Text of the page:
Indonesia’s rapidly growing middle class and increasingly severe flooding, which can shut down the country’s biggest cities for days, is accelerating the search for safer and more efficient building designs that assure their users access to clean water and will keep them more secure when the weather turns nasty.
Australia’s shared climatic zones with Indonesia and its experience in making cities, especially in the northern tropical areas, more resilient to times of flood and drought, may be a source of expertise as local administrators devise new water management strategies as urban population’s boom.
“Our strengths are in innovative water management,” says Chris Tanner of civil engineering firm Bligh Tanner. “We think we have something to offer.”
Leaders of Australia’s green building industry had gathered in Bandung and Jakarta on 6-9 May 2014 as part of the Australian Tropical Green Building Mission 2014, coordinated by the Australian Trade Commission (Austrade).
Cities in Australia’s far north, while tropical, can have more severe weather than Jakarta. Annual rainfall bests Jakarta’s, though Indonesia’s capital can have slightly higher temperatures year round. What’s more, cyclones and storm surges can flood the Queensland’s coastal cities and large parts of its interior.
“So often office building designs may be the same whether they’re in New York or Singapore,” says Emma Thirkell, spokeswoman for the Tropical Green Building Network, an industry body representing 200 local businesses and government agencies.
Strict building codes in Australia that stem, in part, from local researchers have yielded some of the world’s highest construction standards as well as disaster mitigation practices. Thirkell’s organization has a research- and- development tie up with James Cook University, which for three decades has provided independent advice on storm readiness to local authorities.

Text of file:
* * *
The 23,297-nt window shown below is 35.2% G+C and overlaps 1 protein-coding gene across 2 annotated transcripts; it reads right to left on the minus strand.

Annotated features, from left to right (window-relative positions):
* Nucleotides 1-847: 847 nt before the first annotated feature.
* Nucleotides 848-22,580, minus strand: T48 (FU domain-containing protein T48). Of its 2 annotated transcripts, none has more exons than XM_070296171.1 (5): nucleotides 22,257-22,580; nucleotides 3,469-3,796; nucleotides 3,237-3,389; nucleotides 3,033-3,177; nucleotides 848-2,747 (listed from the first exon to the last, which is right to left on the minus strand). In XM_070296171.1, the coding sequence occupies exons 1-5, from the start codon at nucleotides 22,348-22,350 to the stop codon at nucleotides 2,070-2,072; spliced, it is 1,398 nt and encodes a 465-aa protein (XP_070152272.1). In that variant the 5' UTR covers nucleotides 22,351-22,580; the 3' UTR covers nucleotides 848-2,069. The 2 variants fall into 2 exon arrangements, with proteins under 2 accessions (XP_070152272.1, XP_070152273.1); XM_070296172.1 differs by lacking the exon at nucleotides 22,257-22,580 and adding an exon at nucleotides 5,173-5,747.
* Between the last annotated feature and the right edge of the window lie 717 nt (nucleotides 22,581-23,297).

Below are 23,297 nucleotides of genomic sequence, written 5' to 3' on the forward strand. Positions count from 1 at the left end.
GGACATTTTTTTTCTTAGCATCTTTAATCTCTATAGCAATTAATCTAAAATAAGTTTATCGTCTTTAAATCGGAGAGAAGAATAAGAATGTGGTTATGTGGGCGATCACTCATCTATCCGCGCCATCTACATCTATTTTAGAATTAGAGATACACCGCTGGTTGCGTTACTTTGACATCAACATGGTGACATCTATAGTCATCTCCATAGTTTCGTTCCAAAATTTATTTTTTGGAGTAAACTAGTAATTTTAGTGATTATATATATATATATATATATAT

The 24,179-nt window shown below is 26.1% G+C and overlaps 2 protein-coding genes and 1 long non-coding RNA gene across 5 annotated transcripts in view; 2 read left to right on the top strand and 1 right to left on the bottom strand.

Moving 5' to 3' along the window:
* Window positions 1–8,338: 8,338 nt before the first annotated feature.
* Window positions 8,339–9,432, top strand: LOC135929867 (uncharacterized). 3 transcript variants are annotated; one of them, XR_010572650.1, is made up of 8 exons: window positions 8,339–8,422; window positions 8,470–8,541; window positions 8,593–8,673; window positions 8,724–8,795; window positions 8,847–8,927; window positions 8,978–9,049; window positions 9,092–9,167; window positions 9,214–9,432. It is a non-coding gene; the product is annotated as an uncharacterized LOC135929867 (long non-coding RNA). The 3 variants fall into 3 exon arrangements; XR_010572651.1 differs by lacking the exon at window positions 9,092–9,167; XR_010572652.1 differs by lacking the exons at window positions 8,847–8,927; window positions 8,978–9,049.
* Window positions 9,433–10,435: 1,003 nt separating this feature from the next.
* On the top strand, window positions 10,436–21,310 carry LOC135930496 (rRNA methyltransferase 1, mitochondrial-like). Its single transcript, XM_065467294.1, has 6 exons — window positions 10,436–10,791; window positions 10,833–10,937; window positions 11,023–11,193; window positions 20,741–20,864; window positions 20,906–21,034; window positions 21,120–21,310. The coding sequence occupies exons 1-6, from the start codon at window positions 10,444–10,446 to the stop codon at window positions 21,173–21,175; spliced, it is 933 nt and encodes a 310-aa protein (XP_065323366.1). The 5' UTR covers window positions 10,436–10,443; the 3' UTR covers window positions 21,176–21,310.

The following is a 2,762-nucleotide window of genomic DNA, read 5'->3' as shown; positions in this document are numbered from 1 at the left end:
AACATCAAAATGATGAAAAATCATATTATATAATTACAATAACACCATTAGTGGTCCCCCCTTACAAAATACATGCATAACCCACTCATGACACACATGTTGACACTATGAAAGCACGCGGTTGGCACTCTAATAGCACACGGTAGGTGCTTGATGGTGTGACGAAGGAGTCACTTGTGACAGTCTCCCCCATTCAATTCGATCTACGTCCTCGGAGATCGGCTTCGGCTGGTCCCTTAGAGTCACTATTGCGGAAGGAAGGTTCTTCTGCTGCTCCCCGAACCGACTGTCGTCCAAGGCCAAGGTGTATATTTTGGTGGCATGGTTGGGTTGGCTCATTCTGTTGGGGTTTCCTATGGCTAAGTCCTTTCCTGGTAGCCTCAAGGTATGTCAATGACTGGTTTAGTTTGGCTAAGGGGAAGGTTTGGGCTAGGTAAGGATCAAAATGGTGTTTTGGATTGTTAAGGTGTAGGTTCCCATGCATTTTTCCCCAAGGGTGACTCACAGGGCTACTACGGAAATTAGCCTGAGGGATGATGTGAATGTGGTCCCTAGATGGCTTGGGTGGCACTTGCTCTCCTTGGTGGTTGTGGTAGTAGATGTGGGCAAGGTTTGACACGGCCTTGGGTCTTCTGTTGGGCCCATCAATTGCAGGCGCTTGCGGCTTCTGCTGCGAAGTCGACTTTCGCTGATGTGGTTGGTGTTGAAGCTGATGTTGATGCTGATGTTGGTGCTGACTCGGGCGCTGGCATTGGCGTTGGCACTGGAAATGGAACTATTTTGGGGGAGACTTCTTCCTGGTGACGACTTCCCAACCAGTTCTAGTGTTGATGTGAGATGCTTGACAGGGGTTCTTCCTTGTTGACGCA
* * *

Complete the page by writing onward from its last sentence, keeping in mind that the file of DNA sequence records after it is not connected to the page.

Australia’s Tropical Green Building Mission 2014, in conjunction with Green Building Conference, APN Meeting & Mini Expo 2014 May 8-9 2014– the leading conference for the Indonesian green building industry, bringing together participants representing Indonesian and Australian key spokespeople as well as planners, designers and other experts in the field of green building.
In 2012, Jakarta’s municipal government introduced building codes aimed at boosting energy and water efficiency. The gubernatorial regulation on Green Buildings affects all permit applications for large office buildings, shopping malls and apartments. The permits, which govern applications for projects of at least 50,000 square metres, went into effect in mid 2013. Existing high-rise buildings will be audited to ensure compliance with the gubernatorial regulation.
The non-profit Green Building Council of Indonesia (GBCIndonesia) has issued green building certifications for 8 projects since the body was set up in 2009. Known as GREENSHIP certifications, GBC Indonesia is considering applications for the certification of 50 new building projects and to retrofit existing buildings.
This article is written by Austrade as part of “Austrade – Tropical Green Building Mission 2014 program”
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